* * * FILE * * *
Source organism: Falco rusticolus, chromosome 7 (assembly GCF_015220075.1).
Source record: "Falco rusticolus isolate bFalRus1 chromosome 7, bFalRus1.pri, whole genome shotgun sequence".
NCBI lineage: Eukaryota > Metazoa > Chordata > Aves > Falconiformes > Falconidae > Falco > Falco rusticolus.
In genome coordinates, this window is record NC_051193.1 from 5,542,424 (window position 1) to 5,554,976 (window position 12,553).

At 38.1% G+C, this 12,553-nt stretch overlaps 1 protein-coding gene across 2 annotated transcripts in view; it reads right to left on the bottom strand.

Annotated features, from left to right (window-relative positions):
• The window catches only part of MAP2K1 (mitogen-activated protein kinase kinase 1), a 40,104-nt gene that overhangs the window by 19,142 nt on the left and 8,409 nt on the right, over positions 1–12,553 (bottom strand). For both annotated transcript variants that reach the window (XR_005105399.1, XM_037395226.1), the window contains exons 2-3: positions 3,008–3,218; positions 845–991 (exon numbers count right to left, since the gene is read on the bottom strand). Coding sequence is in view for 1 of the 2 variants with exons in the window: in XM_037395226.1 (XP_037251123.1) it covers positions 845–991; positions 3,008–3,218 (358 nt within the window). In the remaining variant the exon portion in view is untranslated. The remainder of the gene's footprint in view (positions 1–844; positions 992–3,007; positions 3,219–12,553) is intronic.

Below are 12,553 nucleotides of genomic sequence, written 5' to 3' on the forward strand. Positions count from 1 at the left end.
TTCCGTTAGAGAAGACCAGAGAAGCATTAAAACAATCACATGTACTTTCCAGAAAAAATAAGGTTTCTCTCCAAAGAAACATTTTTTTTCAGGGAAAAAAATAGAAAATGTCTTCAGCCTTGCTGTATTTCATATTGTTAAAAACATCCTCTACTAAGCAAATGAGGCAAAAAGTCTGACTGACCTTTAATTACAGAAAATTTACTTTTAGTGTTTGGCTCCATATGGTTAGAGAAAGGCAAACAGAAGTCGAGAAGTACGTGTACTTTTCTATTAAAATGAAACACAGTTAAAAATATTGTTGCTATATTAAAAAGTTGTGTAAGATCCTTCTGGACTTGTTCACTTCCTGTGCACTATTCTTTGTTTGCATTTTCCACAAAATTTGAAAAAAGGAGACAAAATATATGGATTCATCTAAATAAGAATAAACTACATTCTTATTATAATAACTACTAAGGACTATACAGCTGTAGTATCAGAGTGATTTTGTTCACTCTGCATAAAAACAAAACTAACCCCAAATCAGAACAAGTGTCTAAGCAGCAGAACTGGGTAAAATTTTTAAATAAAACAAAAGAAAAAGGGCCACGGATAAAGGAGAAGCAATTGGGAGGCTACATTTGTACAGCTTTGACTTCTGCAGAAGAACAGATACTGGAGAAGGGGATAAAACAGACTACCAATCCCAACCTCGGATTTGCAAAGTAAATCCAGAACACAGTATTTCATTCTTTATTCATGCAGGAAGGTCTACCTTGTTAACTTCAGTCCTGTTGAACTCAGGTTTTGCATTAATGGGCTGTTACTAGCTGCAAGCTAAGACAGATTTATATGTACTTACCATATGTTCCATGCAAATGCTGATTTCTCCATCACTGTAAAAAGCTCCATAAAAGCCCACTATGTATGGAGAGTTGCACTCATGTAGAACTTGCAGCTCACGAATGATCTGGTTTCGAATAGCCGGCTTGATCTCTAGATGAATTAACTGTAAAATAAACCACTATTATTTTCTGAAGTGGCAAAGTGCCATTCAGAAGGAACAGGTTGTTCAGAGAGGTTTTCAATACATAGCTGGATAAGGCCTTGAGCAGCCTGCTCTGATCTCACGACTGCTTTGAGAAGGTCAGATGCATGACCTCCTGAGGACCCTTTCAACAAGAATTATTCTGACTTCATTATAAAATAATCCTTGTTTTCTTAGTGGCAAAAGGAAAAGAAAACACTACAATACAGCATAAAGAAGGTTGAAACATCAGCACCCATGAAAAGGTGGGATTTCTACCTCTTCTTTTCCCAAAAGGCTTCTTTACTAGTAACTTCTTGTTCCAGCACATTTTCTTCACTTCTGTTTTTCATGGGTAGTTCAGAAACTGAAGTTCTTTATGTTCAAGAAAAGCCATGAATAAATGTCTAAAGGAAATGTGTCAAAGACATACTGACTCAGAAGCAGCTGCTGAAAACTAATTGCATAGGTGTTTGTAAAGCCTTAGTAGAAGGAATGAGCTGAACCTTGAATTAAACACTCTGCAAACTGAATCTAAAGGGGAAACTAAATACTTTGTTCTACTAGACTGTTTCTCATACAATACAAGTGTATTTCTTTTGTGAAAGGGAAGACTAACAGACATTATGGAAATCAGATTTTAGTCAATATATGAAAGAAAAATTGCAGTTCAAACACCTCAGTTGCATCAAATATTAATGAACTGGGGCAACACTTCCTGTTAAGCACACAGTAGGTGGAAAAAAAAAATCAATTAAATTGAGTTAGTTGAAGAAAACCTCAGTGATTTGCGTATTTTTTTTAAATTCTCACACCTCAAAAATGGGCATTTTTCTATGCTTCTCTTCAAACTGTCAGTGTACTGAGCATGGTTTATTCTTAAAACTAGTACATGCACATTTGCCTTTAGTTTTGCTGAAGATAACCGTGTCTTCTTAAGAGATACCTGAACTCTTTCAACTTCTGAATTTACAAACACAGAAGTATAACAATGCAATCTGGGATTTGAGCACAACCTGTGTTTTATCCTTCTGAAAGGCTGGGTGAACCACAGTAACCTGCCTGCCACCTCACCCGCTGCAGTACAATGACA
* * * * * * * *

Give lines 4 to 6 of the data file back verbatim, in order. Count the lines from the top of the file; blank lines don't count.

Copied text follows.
In genome coordinates, this window is record NC_051193.1 from 5,542,424 (window position 1) to 5,554,976 (window position 12,553).

At 38.1% G+C, this 12,553-nt stretch overlaps 1 protein-coding gene across 2 annotated transcripts in view; it reads right to left on the bottom strand.

Annotated features, from left to right (window-relative positions):